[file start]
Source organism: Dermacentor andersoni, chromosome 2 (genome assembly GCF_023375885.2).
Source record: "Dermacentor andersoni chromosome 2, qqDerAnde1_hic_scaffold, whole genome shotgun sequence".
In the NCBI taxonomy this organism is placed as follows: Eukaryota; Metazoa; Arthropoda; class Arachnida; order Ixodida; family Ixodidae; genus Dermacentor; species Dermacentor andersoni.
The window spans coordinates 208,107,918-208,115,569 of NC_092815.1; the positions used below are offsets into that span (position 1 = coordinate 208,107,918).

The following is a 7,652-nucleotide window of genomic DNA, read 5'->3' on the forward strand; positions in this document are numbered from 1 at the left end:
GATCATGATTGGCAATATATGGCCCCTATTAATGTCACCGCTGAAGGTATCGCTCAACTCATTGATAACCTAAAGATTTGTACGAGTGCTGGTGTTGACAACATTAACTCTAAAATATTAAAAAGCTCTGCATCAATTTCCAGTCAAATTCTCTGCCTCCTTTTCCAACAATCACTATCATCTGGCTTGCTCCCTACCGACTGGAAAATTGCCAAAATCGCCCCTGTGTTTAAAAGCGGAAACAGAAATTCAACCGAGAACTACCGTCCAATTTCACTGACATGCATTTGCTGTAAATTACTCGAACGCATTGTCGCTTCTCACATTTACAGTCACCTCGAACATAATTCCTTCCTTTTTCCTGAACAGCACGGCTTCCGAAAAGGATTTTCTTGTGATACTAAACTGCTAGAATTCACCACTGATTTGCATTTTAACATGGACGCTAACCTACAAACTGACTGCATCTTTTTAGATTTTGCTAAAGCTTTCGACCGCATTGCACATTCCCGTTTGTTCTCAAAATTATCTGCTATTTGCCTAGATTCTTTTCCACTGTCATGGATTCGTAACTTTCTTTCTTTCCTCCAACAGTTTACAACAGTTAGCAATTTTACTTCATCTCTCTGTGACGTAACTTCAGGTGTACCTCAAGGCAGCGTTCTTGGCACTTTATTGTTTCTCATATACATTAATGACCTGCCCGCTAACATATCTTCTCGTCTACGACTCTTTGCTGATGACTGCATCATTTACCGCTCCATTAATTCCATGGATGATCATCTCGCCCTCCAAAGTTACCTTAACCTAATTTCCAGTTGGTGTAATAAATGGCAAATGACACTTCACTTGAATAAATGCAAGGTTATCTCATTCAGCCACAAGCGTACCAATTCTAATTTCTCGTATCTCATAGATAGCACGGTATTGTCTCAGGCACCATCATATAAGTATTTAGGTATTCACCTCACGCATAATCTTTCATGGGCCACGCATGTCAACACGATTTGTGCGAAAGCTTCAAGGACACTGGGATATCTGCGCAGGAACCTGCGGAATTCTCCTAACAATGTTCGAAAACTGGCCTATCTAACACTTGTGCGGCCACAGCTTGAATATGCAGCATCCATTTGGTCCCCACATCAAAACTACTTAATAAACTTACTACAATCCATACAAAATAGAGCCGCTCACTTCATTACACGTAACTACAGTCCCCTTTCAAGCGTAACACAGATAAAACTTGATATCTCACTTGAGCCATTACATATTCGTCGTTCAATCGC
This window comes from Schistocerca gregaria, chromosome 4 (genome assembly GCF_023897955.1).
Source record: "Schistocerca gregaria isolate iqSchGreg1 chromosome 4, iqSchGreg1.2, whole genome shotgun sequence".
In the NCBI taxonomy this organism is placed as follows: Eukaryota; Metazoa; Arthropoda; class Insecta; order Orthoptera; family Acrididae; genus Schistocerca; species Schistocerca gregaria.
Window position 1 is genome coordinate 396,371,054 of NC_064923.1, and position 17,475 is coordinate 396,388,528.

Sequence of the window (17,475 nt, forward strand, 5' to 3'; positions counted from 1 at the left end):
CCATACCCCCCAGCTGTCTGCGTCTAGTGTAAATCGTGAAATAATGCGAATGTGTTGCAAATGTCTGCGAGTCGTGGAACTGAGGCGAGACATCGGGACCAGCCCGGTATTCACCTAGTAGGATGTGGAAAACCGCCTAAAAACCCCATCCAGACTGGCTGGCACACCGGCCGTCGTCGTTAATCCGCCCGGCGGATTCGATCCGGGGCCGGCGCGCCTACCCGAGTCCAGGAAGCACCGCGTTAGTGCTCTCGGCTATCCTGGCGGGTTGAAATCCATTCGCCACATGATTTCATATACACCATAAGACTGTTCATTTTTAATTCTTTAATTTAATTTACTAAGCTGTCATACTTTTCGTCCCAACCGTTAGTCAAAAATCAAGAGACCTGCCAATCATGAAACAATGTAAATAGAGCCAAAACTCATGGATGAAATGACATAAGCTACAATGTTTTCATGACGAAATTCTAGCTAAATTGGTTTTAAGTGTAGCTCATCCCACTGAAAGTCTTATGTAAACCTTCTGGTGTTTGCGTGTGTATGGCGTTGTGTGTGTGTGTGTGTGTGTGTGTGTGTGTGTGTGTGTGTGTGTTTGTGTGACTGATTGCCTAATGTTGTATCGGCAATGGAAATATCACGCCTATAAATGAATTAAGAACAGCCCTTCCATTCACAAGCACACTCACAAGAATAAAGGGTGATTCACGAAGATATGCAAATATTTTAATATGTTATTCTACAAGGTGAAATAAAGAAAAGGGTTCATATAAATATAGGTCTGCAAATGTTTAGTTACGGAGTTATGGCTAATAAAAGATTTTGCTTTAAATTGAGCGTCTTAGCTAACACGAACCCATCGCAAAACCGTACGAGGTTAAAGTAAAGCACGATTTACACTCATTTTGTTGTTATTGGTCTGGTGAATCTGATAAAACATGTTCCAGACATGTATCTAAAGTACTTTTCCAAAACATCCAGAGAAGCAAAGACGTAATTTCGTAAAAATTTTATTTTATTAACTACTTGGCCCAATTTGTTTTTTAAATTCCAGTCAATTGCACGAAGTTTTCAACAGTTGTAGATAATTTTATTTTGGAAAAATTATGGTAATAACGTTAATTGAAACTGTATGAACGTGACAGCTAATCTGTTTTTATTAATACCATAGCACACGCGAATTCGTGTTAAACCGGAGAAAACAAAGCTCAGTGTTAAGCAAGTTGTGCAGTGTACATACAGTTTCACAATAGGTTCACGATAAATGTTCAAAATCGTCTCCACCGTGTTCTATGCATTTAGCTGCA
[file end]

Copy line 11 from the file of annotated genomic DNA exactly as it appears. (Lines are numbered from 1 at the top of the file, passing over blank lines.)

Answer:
Sequence of the window (17,475 nt, forward strand, 5' to 3'; positions counted from 1 at the left end):